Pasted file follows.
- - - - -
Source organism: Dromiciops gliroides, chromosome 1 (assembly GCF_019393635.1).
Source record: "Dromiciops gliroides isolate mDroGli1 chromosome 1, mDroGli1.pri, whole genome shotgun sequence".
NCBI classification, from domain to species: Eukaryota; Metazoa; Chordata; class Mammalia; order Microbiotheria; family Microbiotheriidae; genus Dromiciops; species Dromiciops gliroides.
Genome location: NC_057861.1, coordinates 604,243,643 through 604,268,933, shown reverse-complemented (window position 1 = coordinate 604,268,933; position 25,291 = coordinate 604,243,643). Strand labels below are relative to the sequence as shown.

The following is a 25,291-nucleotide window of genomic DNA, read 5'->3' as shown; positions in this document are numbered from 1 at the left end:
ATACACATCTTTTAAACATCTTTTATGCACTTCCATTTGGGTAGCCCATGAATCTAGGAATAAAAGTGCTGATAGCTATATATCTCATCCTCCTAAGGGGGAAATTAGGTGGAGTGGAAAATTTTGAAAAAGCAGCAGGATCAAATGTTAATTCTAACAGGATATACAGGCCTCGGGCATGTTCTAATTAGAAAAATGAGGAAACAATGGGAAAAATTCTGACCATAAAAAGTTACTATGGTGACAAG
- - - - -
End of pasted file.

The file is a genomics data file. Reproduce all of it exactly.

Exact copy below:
Source organism: Dromiciops gliroides, chromosome 1 (assembly GCF_019393635.1).
Source record: "Dromiciops gliroides isolate mDroGli1 chromosome 1, mDroGli1.pri, whole genome shotgun sequence".
NCBI classification, from domain to species: Eukaryota; Metazoa; Chordata; class Mammalia; order Microbiotheria; family Microbiotheriidae; genus Dromiciops; species Dromiciops gliroides.
Genome location: NC_057861.1, coordinates 604,243,643 through 604,268,933, shown reverse-complemented (window position 1 = coordinate 604,268,933; position 25,291 = coordinate 604,243,643). Strand labels below are relative to the sequence as shown.

The following is a 25,291-nucleotide window of genomic DNA, read 5'->3' as shown; positions in this document are numbered from 1 at the left end:
ATACACATCTTTTAAACATCTTTTATGCACTTCCATTTGGGTAGCCCATGAATCTAGGAATAAAAGTGCTGATAGCTATATATCTCATCCTCCTAAGGGGGAAATTAGGTGGAGTGGAAAATTTTGAAAAAGCAGCAGGATCAAATGTTAATTCTAACAGGATATACAGGCCTCGGGCATGTTCTAATTAGAAAAATGAGGAAACAATGGGAAAAATTCTGACCATAAAAAGTTACTATGGTGACAAG